In the work environment, people can be separated into two groups, the employers and the employees. Essentially with the rise in labour unions comes an increase in the employees’ demands for better employee benefits, under threat of industrial action. However, there are cases where employees are already given substantial benefits, considerably above industry average, but refuse to lower such benefits in order for their livelihood to remain afloat. In the case, ‘Labour-Management Negotiation Impasse: Union vs. Burns Meats Ltd.’, it is shown that moral decision between the employer and its employees can go awry in that none of the stakeholders involve benefit. The moral issue of the Union v. Burns Meats Ltd. is the refusal of the Union to cooperate with the company in order for the plant to remain open. If the Union had used the Mary Guy decision-making model in conjunction with the theory of Consequentialism and by extension Utilitarianism, the agreement to cut wages would have been agreed upon. Morally speaking, the union should have accepted the wage cut, the plant would then have remained open, and the workers would still be employed, all else being equal.
The Mary Guy decision-making model, which emphasizes that for a clearly ethical decision to be made, there should be a focus on the analysis of who the stakeholders are in relation to the decision. (Cohen 304) The first step to this model is defining the problem. The problem in the case of Union v. Burns Meats Ltd. is that Burns Meat Ltd. was going out of business because it could not sustain itself in order to remain the competitive meat packing business at the time. The goal which can also be considered as a requirement is to find a solution that benefits all stakeholders. Possible solutions include the one proposed in the case. A huge wage cut to the industry average at the time, lay-offs but keep the current wage, wage cuts and lay-offs, and closing the plant altogether. Now that the possible solutions have been identified an analysis of each solution is made:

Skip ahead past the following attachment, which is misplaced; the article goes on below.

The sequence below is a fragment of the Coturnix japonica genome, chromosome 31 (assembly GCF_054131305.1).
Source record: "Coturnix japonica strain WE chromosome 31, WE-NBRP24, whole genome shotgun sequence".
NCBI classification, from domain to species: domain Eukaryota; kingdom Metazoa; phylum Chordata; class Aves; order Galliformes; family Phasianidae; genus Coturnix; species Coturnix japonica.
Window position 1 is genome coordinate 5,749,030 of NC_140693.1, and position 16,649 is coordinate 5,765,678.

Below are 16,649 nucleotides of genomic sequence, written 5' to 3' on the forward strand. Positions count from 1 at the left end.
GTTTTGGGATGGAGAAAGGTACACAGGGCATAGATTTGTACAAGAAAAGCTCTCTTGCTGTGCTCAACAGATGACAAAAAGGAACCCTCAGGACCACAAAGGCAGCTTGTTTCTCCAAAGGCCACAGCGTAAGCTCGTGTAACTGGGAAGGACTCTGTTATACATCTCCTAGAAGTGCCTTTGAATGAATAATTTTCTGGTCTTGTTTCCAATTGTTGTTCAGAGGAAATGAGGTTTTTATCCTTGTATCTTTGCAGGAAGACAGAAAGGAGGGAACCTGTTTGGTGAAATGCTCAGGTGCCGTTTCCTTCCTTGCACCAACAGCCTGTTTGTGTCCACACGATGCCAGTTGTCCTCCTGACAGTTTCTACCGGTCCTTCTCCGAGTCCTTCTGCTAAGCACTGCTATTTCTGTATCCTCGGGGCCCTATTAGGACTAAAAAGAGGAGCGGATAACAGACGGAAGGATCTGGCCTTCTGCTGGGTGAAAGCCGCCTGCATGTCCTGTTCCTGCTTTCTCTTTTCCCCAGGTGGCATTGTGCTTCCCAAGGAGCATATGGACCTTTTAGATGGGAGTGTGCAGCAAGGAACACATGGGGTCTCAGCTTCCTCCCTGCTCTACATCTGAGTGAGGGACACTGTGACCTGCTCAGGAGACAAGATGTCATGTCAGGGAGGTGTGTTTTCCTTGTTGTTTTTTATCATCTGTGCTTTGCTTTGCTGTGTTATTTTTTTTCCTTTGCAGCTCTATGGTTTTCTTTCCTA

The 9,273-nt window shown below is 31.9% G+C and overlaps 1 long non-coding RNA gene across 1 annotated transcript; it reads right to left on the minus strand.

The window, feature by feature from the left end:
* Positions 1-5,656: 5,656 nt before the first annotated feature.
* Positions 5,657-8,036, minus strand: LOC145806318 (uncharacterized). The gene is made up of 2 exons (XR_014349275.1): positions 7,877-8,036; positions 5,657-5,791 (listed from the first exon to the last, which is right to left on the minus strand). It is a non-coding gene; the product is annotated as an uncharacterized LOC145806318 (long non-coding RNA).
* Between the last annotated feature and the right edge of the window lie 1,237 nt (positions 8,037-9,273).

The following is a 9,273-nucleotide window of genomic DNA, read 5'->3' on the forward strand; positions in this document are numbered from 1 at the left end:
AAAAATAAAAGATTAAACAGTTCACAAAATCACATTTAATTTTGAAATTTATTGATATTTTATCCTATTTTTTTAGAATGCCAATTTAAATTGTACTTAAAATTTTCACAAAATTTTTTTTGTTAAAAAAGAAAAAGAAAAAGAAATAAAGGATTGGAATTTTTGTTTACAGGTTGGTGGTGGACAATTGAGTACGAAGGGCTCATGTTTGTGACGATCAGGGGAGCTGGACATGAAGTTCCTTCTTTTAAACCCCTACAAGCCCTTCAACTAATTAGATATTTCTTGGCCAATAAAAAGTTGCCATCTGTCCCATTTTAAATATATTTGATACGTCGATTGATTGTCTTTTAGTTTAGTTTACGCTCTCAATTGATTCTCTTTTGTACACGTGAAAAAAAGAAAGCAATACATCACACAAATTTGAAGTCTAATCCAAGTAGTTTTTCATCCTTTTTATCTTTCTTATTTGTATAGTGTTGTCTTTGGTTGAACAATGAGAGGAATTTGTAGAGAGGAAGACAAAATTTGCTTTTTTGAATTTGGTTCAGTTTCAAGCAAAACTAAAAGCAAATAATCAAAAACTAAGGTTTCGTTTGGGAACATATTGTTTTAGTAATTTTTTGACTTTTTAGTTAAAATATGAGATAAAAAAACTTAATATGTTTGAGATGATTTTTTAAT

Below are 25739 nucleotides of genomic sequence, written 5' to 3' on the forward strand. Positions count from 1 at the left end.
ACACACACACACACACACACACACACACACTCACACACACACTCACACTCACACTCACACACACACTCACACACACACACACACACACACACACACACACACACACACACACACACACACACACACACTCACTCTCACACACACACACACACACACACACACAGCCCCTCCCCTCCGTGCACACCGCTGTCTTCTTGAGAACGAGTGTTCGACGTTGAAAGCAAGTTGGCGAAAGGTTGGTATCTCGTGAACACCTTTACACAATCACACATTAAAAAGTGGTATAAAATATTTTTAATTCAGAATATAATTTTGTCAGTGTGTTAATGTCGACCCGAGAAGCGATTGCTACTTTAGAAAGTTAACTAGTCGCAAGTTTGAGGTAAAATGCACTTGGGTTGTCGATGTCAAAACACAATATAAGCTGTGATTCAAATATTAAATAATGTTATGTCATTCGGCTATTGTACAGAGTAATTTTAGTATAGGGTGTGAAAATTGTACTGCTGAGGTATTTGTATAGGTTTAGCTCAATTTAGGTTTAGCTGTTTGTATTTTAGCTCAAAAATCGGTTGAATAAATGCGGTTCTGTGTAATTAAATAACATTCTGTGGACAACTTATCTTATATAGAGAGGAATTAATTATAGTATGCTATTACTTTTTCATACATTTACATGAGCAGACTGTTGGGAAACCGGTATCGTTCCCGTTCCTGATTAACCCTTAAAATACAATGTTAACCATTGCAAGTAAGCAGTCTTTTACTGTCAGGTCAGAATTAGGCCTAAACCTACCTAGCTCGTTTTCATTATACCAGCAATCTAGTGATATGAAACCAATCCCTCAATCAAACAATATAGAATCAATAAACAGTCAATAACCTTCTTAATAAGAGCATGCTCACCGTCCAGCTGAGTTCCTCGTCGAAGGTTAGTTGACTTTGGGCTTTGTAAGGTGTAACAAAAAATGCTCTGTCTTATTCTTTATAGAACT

A huge wage cut to match the industry average would allow for all the workers to remain workers. However, the workers have been enjoying a generous pay and may not want to part with it, giving it much resistance.
Mass lay-offs could potentially allow for the maintaining of the current wages but for fewer workers. When dealing with lay-offs opens up a whole new slew of problems including, how to select the people who get laid off, and those who get laid off lose their livelihood.
A combination of lay-offs and wage cuts, would minimize the scale of people being laid off but also the people still employed would have a lower wage than their current one. However, it would still be higher than the industry average.
Plant closes down, the company could cut its losses claim bankruptcy. All workers would be out of a job and because it is bankrupt there is no obligation to pay severance. No problems with wages because there is none to...